“This will, be definition, limit access of such services to the poorest individuals in the country who are least likely to afford an SMS almost eight times the cost of the cheapest SMS in country. Which means that Grameen Foundation’s headline for it’s press release “GF, Google and MTN Uganda Launch New Mobile Services for Uganda’s Poor” might just be a bit misleading.”
But Erik Hersman, who reflects on the same issue on his blog White African, doesn’t agree:
“The question posed is if people who are claiming to help the poor should charge, and if so, should they make a profit?
I think we’ve seen from the Grameen model in Bangladesh (ex: Grameen Bank and Grameen Phone’s Village Phone program) that you can (and possibly should). By doing so you help both parties; first, by providing a service that consumers value and are willing to pay for, and second by making the business of running an operation self-sustaining. Many good business, or project, ideas die due to lack of sustainable cash flow. .”
“I still write and publish my work in academic journals. To me, what we do in companies like Intel is the cutting edge of anthropological study.
“We form a relationship with the consumer and represent their needs. It’s a moral obligation to tell their stories.
“We find out what makes people tick, not just so that we can sell them things, but to make life better for them by ensuring that people in small towns and emerging markets can afford it. We want to help create technology for more people.”
“The top responses for strange mobile etiquette behaviour ranged from making a cashier wait until a cellphone call was completed and texting while driving.
Other responses included using a laptop in a public toilet, as well as hearing typing and conversations at church, during a funeral, and in a doctor’s office.”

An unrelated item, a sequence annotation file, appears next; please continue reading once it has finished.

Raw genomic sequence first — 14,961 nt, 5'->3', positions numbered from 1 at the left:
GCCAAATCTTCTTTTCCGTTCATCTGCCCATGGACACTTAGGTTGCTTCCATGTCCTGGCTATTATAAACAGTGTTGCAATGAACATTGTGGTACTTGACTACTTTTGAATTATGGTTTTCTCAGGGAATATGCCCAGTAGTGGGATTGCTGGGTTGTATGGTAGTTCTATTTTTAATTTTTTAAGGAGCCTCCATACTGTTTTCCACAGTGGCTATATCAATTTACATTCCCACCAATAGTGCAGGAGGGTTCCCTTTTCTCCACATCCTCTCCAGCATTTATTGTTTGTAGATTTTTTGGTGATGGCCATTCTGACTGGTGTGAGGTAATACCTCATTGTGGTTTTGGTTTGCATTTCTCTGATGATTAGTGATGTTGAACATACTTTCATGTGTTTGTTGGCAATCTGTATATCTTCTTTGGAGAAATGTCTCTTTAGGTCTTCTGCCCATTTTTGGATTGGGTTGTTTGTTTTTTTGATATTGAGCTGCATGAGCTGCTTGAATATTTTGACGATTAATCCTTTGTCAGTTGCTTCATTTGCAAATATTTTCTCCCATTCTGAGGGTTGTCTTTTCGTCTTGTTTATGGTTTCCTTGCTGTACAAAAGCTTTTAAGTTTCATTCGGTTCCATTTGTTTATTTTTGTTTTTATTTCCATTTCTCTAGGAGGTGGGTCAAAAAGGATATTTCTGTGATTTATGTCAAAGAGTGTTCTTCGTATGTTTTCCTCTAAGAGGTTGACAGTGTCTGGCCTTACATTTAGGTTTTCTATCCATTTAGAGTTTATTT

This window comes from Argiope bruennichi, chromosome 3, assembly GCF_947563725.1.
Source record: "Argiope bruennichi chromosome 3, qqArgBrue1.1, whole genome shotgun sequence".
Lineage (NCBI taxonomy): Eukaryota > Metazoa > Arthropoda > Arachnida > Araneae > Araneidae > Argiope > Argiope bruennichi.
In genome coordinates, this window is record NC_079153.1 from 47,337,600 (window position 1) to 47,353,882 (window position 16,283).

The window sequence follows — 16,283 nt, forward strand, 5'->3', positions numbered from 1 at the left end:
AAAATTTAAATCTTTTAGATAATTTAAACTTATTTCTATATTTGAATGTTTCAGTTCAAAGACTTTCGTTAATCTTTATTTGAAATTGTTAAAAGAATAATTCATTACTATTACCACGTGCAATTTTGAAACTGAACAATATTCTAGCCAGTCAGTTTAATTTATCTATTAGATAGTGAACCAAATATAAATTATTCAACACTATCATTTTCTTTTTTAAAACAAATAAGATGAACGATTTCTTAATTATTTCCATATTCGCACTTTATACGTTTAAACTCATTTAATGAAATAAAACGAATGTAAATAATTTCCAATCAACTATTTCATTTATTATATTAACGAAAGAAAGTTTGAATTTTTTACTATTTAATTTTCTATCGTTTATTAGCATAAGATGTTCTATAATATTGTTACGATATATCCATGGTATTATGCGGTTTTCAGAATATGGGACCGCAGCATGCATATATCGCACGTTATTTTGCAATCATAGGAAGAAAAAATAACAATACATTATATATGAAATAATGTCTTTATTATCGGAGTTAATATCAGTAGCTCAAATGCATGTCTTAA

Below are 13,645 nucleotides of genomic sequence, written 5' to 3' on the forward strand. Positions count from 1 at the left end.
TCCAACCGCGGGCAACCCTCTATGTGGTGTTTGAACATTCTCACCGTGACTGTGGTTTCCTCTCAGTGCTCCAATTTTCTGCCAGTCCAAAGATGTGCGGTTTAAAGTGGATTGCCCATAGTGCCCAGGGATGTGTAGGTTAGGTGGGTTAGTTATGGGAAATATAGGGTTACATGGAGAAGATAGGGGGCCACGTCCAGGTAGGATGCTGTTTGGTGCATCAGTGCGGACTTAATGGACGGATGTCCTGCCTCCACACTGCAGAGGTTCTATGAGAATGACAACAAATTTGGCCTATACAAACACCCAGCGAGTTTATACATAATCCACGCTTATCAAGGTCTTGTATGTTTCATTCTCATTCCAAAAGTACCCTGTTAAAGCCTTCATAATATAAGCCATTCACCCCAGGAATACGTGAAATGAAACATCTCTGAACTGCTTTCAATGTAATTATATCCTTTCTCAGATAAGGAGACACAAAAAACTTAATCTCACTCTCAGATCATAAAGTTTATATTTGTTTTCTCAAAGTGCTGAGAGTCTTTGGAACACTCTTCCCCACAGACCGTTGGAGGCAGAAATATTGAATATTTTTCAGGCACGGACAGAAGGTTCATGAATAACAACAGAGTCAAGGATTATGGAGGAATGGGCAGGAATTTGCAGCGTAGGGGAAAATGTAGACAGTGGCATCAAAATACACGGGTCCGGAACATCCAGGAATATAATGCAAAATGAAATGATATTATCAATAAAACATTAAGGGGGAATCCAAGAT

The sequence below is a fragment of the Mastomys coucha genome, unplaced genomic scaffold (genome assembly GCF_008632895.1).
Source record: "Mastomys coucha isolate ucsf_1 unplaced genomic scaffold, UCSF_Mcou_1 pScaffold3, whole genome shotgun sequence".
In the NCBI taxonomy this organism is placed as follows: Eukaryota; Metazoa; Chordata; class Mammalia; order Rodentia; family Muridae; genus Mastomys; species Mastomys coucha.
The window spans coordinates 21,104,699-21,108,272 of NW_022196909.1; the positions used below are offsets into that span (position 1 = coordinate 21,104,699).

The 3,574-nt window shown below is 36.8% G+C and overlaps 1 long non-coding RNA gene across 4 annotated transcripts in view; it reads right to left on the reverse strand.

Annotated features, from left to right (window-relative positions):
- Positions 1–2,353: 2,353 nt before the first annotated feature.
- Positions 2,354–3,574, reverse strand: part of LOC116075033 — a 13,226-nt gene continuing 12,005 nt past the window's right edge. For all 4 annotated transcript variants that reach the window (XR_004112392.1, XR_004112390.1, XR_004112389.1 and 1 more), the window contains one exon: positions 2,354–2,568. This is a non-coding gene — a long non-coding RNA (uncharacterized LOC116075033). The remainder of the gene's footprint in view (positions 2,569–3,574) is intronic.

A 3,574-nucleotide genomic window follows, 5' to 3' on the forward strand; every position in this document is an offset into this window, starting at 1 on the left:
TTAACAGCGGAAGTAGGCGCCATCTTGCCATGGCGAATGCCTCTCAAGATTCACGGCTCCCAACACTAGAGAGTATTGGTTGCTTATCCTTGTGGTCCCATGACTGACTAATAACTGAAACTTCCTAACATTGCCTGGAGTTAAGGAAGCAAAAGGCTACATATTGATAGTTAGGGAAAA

“My engineering colleagues were desperately convinced that everything was a PC waiting to happen.
“What is needed is to meaningfully blend television and the Internet. My research conclusion was clear – consumers love television and only put up with their PCs because they want to connect to the Internet.
“It’s clear that people care about social networking and its technologies so how to we bring that into TV sets?
“Imagine accessing Flicker or Twitter on your television without turning it into a PC ? We desire for television to do more but it must not be too complicated. The challenge is to create technology that can accommodate local content,” she says, noting that there is a huge space for advancement in consumer electronics, especially to “make television better”.
“Nokia plans to roll out its Life Tools group of services to more emerging markets following a successful pilot program in India, a company executive said Monday.
Nokia is now formulating plans to roll out Life Tools, which includes agricultural and educational services for rural mobile users, in other emerging markets following the “great success” of a trial conducted in India, said Mary McDowell, executive vice president and chief development officer at Nokia, speaking at a company event in Singapore ahead of the CommunicAsia conference and exhibition, which opens on June 16.”
This brochure, published by GTZ, provides a systematic overview of Web 2.0 experiences made to date in Africa, Asia and Latin America. It serves as a practice-oriented introduction to the theme and discusses both the potentials and the possible limits to the participatory web.
“To effectively identify and address the explicit and unmet needs of the broader consumer base in emerging markets, I believe multi-national companies [MNCs] must adopt a new global innovation model. Let’s call it global R&D 2.0.
This global R&D 2.0 strategy calls for a talent recalibration in MNCs’ R&D labs in emerging markets. I suggest that multinationals, besides employing technically-oriented engineers and scientists, begin to staff their R&D units in developing nations like India with two other types of experts, namely: